There continues to be a distribution of massive misinformation being made throughout our culture about stem cell research. One part of the misinformation has been rooted in the fact that many people have tried to tie stem cell research into the abortion issue. It is true that there have been some research projects that were created around embryonic stem cells from aborted babies, but between politics, ethical concerns, and complications in the research this has not been where the most productive research has been taking place. Stem cells are a good thing, and may offer wonderful help in the battle against cancer, Parkinson's, diabetes and any number of other chronic health problems that humans face. It is important to be informed about this new tool of medicine, and not allow it to become a political or religious issue to the detriment of all of mankind.

Stem cells are primal cells found in all multi-cellular organisms that are able to reproduce and can differentiate into various specialized cell types. This is a fairly new science which began in the early 1960s. There are three broad categories of stem cells. They are: (1) Embryonic stem cells, which are taken from an early stage embryo of approximately four to five days old and consists of 50 to 150 cells. These stem cells can develop into each of more than 200 cells types of the adult body when given sufficient stimulation. (2) Adult stem cells, which are found throughout the body that normally reproduce to replenish dying cells and regenerate damaged tissues. (3) Cord blood stem cells found in the umbilical cord and are able to differentiate into all of the specialized embryonic tissues.

To understand why stem cells are so useful, we might consider the repairs on a car as an analogy. If your car is overheating, what is likely to be the cause? Common sense tells you that the electrical system or the motor itself are not the probable villains. It is obviously the cooling system that has a problem, and there are only a few components that make up the cooling system. A quick check could tell you if you have enough fluid in the cooling system, and if so, a blockage or a dysfunctional water pump would be the likely culprit. It is relatively easy to determine if there is a blockage so if there is not, the mechanic would be likely to replace the water pump.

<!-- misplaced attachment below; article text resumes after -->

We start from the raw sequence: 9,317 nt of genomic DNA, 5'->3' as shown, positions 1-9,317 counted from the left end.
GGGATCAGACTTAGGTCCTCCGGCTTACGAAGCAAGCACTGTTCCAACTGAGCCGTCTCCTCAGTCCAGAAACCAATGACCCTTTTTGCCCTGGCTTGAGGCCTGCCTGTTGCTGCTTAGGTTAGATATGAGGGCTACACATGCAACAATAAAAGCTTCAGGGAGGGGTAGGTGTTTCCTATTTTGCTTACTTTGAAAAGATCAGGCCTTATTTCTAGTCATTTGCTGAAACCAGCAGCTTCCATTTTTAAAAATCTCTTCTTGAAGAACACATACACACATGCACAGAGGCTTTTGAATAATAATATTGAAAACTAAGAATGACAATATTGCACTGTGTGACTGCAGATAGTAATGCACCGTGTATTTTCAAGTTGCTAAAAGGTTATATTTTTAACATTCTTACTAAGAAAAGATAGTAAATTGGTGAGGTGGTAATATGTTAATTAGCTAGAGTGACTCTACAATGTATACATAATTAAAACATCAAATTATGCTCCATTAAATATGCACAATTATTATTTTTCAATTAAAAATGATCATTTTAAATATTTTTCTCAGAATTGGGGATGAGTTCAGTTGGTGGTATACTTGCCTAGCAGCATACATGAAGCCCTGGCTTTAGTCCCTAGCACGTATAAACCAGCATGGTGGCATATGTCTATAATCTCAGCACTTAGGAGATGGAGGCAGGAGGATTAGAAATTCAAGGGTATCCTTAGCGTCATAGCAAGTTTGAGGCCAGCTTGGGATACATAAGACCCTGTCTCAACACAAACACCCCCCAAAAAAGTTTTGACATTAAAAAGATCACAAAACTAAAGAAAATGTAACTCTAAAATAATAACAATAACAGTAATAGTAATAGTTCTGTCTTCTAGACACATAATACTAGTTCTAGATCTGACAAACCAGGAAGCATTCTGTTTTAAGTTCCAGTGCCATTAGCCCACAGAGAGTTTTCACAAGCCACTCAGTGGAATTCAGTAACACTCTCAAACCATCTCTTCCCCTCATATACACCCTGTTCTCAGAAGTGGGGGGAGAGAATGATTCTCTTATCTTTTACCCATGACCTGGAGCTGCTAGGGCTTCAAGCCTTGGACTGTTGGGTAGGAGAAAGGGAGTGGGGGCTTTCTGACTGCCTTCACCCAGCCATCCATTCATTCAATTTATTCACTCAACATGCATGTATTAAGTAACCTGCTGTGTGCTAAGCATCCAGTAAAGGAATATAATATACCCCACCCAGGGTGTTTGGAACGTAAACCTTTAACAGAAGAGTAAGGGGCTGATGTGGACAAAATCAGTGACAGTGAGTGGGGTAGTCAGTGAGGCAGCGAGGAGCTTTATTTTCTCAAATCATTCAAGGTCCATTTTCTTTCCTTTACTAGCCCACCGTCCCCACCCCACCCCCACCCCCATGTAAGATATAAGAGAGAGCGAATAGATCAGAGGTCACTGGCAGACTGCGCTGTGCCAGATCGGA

Many human diseases can be treated in much the same way. If a person is diabetic and his blood sugar is very high, it is not likely that the problem is being caused by the heart or the lungs. We all know that an organ called the pancreas secretes a substance called insulin that allows the sugars in our food to be processed. If there is not enough insulin, our blood sugar will be too high and that has numerous side effects on the individual. We now know that in the pancreas there are cells grouped into what are called the "islets of Langerhans" and each islet contains approximately 1000 cells. These cells are grouped into four groups. Sixty-five to eighty percent are beta cells which produce Insulin and Amylin, 15 to 20 percent are alpha cells which release Glugagon an activating agent, 3 to 10 percent are delta cells that produce Somatostatin, an inhibiting agent, and 1 percent are PP cells which contain a polypeptide. All of this tells us that the design of the human digestive system is incredibly complex. How do you fix it when something is wrong?

In the case of the car, someone has to have carefully built a water pump that will do what the original equipment was designed to do. That means that the original blueprint has to be understood, and all parts have to be carefully put together in the same way that the original equipment was produced. To fix diabetes, the same process has to be used. In type 1 diabetes in which insulin shots are required, the islets of Langerhans have been destroyed. If we can develop stem cells that will turn into islets of Langerhans and can inject them into the pancreas of the diabetic we will have replaced what is missing with an identical component. Science is very close to accomplishing this from adult stem cells.

Embryonic stem cells are not the answer to this type of research. Embryonic cells can become anything, which is why people have had an interest in them, but this is also a major problem. Embryonic cells can be misled by biochemical signals when they are transplanted into an adult, leading to unwanted cell types and sometimes to tumor formation.

Three researchers at the University of Missouri have been able to sustain adult stem cells and induce them to turn into specific cell types by exposing them to different chemical signals. No abnormal tissue results from this type of stem cell work. Elmer Price, Randall Prather, and Mike Foley at the University of Missouri have taken the lead in this research. Price says, "In theory, embryonic stem cells have the ability to become almost any cell type or organ. Very complex chemical signals need to be in place with embryonic stem cells in order for them to develop into the appropriate type of cell. However, we have shown that if you can isolate adult stem cells, you can make them generate the appropriate type of cell with much more ease and specificity."

Remember that blood-derived adult stem cells are normally used by the body for regeneration and repair, and by copying what God has designed for the maintenance of the human body, some wonderful solutions to the afflictions humans endure are possible. Stem cell research is a good thing, and as we learn more about this part of our body's makeup we have to understand even more fully David's description of what God has done in forming us from the dust of the earth: "I will praise thee Lord, for I am fearfully and wonderfully made" (Psalm 139:14).

--John N. Clayton

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